Heroes in low-income schools: Part 1
For the first time in recent history, the National Center for Education Statistics (NCES) reports that a majority of the schoolchildren attending the nation’s public schools come from low-income families — 51 percent.
In Missouri, 45 percent of public school students come from low-income families, according to a report from the Southern Education Foundation.
But what these statistics don’t show are heroes — educators, principals and supervisors who step in and refuse defeat. Who seek change and fight for transformation and who believe in all that their students and their school can be.
In a speech addressing the National Education Association (NEA) Representative Assembly this year, 2016 National Teacher of the Year Jahana Hayes — who as a child attended a low-income school — shares these sentiments exactly, urging her colleagues to never underestimate their potential to transform students’ lives.
“I was oblivious to opportunities that existed outside of the projects where I grew up, but my teachers vicariously ignited a passion in me,” Hayes explained. “Despite being surrounded by abject poverty, drugs and violence, my teachers made me believe that I was college material and planted a seed of hope.”
Hayes closed her speech emphasizing the importance of getting to know your students, and how it can be such a strong vehicle in the process of transformation. She urges educators to not act as mere “visitors in their students’ lives.”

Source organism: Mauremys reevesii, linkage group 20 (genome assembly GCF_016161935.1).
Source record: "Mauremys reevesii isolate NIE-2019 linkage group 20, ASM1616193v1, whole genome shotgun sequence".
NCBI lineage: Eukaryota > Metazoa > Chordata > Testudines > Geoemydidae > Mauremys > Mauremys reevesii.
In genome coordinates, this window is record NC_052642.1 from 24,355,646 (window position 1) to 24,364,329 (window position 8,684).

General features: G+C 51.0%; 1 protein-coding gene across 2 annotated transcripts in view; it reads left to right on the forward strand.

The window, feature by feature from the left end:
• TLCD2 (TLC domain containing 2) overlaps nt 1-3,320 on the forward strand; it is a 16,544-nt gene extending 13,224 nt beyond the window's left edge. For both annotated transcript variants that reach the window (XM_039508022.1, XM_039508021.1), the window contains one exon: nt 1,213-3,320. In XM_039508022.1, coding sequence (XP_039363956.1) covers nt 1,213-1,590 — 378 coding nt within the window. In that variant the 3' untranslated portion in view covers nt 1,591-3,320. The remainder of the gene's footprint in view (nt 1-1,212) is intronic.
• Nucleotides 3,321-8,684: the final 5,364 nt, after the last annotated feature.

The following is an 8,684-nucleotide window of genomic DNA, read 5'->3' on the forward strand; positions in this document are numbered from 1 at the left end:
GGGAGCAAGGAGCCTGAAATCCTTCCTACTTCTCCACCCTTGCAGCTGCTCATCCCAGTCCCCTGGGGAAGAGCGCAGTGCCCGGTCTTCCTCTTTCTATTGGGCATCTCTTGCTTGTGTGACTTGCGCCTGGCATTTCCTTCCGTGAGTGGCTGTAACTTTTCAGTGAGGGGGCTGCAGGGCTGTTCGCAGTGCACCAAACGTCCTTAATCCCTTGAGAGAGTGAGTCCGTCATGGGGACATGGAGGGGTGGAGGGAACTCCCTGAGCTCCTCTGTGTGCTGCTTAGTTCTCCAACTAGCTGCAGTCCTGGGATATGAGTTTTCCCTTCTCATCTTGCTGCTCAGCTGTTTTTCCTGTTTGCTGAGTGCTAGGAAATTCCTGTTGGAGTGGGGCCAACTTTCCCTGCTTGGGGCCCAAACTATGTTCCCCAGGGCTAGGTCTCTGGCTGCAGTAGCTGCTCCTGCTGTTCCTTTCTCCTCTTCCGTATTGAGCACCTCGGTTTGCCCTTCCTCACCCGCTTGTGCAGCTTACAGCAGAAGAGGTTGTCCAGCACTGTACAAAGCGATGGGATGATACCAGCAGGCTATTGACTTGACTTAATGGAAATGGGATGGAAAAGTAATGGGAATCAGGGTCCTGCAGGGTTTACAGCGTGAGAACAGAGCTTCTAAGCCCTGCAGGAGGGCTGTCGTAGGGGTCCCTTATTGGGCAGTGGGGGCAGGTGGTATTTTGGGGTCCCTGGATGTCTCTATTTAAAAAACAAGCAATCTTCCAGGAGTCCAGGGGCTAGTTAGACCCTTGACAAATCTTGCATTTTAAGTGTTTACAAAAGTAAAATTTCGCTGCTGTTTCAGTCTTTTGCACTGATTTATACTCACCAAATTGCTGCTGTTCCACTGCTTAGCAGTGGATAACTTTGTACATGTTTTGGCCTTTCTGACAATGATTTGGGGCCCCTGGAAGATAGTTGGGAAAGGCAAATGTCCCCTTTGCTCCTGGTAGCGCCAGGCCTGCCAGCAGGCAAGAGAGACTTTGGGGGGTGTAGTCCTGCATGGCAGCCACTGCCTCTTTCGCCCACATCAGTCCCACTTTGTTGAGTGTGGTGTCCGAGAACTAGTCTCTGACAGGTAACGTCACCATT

“Continue growing, guiding and loving your students because you may have the next president, supreme court justice, doctor, lawyer, business owner, performer, volunteer, activist, or national teacher of the year sitting in your classroom.”
Bachelors in education students who find themselves working in low-performing, low-income school districts will come across a wide variety of obstacles and opportunities for improvement, from limited resources to low test scores, a wide ranging degree of disabilities and proficiency levels, poor behavior and so much more.
Bachelors in education students at William Woods University have a curriculum that focuses specifically on preparing students to deal with these issues.
In EDU453: Classroom Management you will learn to identify and address any behavioral problems in your classroom or throughout your school. EDU358 Teaching Cross Categorical Disabilities focuses on studying learning patterns of and performing educational diagnostic techniques for those students with various disabilities, as well as how to develop alternate educational strategies. EDU 422: Measurement and Assessment in Education teaches education students how to measure the educational context and design new techniques and procedures for enhancing instruction.
Education majors graduating from William Woods will be more than prepared to tackle any school environment and obstacle that is thrown their way.